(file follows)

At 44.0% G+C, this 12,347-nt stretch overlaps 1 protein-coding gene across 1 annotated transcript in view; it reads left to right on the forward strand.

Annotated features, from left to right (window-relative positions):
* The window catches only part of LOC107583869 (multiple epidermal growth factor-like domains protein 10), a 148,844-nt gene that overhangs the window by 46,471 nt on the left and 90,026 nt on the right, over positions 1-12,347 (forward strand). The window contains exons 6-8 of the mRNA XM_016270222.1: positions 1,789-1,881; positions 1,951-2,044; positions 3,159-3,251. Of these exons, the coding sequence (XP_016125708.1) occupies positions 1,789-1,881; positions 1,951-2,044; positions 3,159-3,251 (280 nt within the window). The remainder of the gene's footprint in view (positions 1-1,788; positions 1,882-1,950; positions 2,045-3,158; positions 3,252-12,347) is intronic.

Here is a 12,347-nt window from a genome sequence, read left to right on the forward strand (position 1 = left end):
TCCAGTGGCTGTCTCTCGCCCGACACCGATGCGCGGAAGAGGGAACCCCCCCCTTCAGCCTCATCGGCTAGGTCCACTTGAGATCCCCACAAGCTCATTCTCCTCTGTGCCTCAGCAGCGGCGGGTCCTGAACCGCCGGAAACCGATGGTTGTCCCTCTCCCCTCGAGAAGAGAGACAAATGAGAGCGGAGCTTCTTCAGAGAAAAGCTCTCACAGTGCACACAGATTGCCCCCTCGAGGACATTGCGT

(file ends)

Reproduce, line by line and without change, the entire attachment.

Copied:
At 44.0% G+C, this 12,347-nt stretch overlaps 1 protein-coding gene across 1 annotated transcript in view; it reads left to right on the forward strand.

Annotated features, from left to right (window-relative positions):
* The window catches only part of LOC107583869 (multiple epidermal growth factor-like domains protein 10), a 148,844-nt gene that overhangs the window by 46,471 nt on the left and 90,026 nt on the right, over positions 1-12,347 (forward strand). The window contains exons 6-8 of the mRNA XM_016270222.1: positions 1,789-1,881; positions 1,951-2,044; positions 3,159-3,251. Of these exons, the coding sequence (XP_016125708.1) occupies positions 1,789-1,881; positions 1,951-2,044; positions 3,159-3,251 (280 nt within the window). The remainder of the gene's footprint in view (positions 1-1,788; positions 1,882-1,950; positions 2,045-3,158; positions 3,252-12,347) is intronic.

Here is a 12,347-nt window from a genome sequence, read left to right on the forward strand (position 1 = left end):
TCCAGTGGCTGTCTCTCGCCCGACACCGATGCGCGGAAGAGGGAACCCCCCCCTTCAGCCTCATCGGCTAGGTCCACTTGAGATCCCCACAAGCTCATTCTCCTCTGTGCCTCAGCAGCGGCGGGTCCTGAACCGCCGGAAACCGATGGTTGTCCCTCTCCCCTCGAGAAGAGAGACAAATGAGAGCGGAGCTTCTTCAGAGAAAAGCTCTCACAGTGCACACAGATTGCCCCCTCGAGGACATTGCGT